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J Biol Chem. 1992 Oct 5;267(28):20100-7.

Copper transfer and activation of the Streptomyces apotyrosinase are mediated through a complex formation between apotyrosinase and its trans-activator MelC1.

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  • 1Institute of Biochemistry, National Yang-Ming Medical College, Taipei, Taiwan, Republic of China.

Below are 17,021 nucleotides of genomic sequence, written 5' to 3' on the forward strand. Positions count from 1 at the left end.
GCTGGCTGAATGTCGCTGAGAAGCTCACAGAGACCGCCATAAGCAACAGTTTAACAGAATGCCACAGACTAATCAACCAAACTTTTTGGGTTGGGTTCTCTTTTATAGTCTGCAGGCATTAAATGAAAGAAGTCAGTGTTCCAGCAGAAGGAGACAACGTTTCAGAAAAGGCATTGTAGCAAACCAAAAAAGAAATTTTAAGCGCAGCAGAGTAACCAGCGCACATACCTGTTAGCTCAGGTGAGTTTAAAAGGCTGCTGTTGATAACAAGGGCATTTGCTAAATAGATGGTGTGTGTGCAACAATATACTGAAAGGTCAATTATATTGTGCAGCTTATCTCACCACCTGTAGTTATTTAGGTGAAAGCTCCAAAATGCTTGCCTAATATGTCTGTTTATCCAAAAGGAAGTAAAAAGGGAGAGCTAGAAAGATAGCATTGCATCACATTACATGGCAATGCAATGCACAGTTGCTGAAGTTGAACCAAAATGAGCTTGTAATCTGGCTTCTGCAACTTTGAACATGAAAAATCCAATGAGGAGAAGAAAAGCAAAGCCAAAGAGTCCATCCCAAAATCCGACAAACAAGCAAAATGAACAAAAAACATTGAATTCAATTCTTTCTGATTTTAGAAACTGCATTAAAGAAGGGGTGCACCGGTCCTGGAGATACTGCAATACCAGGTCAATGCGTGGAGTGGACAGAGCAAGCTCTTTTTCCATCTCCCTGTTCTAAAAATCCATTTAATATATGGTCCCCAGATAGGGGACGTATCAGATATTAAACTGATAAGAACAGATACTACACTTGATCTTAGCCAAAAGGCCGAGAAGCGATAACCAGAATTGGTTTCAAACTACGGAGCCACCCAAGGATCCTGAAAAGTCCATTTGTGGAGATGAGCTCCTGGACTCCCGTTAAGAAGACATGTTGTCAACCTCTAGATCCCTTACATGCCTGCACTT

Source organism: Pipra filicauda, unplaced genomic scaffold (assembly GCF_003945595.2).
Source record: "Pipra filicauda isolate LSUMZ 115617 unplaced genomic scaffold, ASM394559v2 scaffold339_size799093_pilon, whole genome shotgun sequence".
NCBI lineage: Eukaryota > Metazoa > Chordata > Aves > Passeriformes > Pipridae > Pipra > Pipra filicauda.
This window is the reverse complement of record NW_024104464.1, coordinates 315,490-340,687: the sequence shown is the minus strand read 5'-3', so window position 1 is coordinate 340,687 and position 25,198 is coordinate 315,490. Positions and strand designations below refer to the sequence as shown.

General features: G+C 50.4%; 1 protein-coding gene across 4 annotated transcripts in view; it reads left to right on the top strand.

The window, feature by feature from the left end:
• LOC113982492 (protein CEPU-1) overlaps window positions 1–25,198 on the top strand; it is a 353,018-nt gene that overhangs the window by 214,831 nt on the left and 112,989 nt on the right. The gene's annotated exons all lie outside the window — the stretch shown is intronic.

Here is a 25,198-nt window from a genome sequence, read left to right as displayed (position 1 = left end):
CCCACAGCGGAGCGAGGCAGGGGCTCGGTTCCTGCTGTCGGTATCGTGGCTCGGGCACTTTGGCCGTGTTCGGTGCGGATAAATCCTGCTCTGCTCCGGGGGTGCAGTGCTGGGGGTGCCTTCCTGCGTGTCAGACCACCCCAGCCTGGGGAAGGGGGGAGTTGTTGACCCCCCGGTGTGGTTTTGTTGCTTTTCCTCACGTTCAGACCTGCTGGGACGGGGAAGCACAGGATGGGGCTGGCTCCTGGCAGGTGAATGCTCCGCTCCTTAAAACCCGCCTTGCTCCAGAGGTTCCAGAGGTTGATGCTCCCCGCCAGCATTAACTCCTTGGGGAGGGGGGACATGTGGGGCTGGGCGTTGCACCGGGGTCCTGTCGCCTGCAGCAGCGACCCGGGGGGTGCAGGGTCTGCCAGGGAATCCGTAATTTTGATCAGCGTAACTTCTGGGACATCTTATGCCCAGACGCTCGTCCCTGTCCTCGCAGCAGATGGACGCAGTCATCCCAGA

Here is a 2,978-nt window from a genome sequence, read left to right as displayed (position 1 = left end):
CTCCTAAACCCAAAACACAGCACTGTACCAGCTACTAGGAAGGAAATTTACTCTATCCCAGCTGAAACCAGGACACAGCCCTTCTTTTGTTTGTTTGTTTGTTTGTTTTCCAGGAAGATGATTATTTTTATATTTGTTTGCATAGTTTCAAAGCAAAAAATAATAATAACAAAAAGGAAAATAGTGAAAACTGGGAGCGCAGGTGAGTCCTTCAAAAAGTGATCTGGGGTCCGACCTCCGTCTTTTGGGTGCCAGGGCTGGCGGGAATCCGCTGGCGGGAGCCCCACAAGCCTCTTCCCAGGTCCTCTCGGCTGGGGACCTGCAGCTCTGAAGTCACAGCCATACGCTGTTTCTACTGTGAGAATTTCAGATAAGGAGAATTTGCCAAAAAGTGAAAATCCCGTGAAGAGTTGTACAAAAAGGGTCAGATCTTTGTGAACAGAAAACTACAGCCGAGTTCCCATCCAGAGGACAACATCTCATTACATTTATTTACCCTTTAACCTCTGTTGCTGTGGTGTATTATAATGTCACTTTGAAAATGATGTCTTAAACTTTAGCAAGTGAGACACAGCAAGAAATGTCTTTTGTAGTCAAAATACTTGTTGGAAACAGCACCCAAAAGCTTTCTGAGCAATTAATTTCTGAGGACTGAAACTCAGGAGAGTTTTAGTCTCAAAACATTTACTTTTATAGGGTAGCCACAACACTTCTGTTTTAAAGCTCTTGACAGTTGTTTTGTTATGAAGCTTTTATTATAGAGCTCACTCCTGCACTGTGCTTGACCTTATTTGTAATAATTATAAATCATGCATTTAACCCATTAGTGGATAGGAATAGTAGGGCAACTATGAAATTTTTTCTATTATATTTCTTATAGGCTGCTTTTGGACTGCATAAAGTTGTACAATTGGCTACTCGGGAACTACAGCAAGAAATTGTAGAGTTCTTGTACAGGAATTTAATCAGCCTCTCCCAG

The melanin operon (melC) of Streptomyces antibioticus is composed of two genes that encode MelC1 and MelC2 proteins. MelC1 has been suggested as a trans-activator which can facilitate the incorporation of copper into the apotyrosinase (MelC2) (Lee, Y.-H. W., Chen, B.-F., Wu, S.-Y., Leu, W.-M., Lin, J.-J., Chen, C. W., and Lo, S. J. (1988) Gene (Amst.) 65, 71-81). However, the molecular mechanism of the trans-activation or copper-transfer process mediated through MelC1 to MelC2 is not clear yet. In this study, we found apotyrosinase in both the extracellular fraction and cell extract from cells grown in copper-deficient medium. Using gel-filtration and immunoaffinity chromatographies, we demonstrated that apotyrosinase (MelC2) formed a stable complex with MelC1 in the intra- and extracellular fractions. Furthermore, addition of copper ion to the complex generated tyrosinase activity. The MelC1-MelC2 complex was purified to near homogeneity by DE52 and phenyl-agarose chromatographies. In conjunction with fast protein liquid gel filtration chromatography and NH2-terminal sequencing analysis, the results indicated that the stoichiometric ratio of MelC1 and MelC2 in the purified complex was 1:1. Essentially no copper was found in the complex. Addition of copper ion to the purified complex resulted in incorporation of approximately 2 molecules of copper ion and the mature active tyrosinase was gradually released from the complex. Taken together, these results demonstrate that the molecular mechanism of activation of Streptomyces apotyrosinase by its trans-activator MelC1 is initially mediated via a binary complex formation between these two proteins, followed by incorporation of copper ion. This activation mechanism accounts for the essential role of MelC1 in the expression of melanin operon.

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